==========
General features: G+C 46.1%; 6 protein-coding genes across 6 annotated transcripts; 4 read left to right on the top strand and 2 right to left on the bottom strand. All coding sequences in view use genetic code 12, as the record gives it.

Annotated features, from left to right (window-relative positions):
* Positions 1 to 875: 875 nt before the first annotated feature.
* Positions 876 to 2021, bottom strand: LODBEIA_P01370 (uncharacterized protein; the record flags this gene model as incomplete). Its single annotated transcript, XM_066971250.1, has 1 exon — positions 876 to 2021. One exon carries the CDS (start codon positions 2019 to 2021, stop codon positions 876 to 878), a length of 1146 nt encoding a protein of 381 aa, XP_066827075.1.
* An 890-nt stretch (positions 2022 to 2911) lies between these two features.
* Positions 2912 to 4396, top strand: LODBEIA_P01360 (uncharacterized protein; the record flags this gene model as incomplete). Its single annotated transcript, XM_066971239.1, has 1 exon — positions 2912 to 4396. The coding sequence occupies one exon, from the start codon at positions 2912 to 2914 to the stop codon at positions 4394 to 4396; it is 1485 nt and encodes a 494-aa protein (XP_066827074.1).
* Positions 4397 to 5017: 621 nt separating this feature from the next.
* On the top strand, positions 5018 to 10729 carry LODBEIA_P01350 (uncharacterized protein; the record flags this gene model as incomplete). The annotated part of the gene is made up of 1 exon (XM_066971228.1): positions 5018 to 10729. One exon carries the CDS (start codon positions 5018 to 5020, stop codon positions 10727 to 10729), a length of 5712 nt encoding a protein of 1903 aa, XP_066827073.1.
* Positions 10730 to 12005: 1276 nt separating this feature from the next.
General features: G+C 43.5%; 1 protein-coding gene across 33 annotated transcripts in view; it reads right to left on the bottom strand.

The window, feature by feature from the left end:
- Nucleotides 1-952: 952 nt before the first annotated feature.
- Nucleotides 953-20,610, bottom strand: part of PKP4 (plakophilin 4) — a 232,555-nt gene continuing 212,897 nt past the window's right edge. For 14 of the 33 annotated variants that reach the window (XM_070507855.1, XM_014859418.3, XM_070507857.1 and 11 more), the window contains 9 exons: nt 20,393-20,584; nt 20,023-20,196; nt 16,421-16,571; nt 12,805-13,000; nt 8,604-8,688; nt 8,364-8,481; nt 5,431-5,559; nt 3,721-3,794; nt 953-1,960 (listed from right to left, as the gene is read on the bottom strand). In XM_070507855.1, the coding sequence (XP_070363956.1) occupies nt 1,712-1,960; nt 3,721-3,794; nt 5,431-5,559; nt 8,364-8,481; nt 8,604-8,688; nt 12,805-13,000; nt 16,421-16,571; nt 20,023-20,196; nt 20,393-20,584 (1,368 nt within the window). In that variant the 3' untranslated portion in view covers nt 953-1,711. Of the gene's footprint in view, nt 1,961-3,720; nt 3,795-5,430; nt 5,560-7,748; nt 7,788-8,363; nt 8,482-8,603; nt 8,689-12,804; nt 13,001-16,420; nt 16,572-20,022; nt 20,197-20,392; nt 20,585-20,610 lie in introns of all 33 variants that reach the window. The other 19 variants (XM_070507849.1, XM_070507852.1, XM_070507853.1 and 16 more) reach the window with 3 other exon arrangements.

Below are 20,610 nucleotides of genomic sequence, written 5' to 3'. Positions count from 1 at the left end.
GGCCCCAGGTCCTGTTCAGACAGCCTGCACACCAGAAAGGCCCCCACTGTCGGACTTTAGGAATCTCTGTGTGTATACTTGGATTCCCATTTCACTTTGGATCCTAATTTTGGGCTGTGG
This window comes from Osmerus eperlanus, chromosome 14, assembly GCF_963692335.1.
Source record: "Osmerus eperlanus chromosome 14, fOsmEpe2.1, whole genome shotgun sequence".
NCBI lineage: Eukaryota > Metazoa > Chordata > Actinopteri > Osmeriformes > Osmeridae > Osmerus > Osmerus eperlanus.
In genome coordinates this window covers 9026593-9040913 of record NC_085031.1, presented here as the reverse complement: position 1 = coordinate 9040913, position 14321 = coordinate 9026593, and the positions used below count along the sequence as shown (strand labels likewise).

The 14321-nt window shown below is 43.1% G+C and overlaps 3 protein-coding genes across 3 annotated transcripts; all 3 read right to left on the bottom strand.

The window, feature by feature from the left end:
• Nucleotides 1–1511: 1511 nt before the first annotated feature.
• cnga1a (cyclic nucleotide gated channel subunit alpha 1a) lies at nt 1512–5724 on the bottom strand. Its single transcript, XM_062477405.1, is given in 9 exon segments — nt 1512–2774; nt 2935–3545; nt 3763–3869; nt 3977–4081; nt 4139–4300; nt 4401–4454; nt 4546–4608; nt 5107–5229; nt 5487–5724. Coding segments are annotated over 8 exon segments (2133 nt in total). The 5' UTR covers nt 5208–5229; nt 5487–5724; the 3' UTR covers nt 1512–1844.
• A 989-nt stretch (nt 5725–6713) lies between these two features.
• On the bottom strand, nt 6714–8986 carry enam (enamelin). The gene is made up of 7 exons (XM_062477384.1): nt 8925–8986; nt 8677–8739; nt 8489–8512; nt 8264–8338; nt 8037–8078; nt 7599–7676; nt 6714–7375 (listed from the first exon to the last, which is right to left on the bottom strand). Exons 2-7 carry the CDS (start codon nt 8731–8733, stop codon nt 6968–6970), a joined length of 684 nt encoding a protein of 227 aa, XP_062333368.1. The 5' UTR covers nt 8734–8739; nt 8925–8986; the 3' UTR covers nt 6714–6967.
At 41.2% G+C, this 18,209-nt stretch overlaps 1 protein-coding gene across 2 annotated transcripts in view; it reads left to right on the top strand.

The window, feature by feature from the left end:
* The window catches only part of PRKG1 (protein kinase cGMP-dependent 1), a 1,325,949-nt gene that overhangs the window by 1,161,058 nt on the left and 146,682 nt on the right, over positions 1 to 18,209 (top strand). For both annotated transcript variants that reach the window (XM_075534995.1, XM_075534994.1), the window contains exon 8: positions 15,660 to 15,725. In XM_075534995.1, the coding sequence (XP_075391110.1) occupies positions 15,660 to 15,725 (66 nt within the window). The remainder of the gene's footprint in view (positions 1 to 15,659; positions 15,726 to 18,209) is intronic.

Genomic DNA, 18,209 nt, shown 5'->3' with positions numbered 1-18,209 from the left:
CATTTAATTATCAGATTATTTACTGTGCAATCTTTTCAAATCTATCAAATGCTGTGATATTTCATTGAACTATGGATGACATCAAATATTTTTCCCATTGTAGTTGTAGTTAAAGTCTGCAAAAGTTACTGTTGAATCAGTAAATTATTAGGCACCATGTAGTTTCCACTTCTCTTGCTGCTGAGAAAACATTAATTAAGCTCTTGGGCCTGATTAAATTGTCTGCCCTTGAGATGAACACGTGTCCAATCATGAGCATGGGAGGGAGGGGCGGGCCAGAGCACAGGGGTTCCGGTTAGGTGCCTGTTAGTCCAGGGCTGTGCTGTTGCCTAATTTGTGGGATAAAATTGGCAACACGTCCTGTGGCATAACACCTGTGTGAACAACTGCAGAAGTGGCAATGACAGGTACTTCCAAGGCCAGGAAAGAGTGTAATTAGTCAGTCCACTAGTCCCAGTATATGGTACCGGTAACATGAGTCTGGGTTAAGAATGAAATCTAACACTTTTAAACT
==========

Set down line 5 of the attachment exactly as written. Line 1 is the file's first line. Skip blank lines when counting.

* An 890-nt stretch (positions 2022 to 2911) lies between these two features.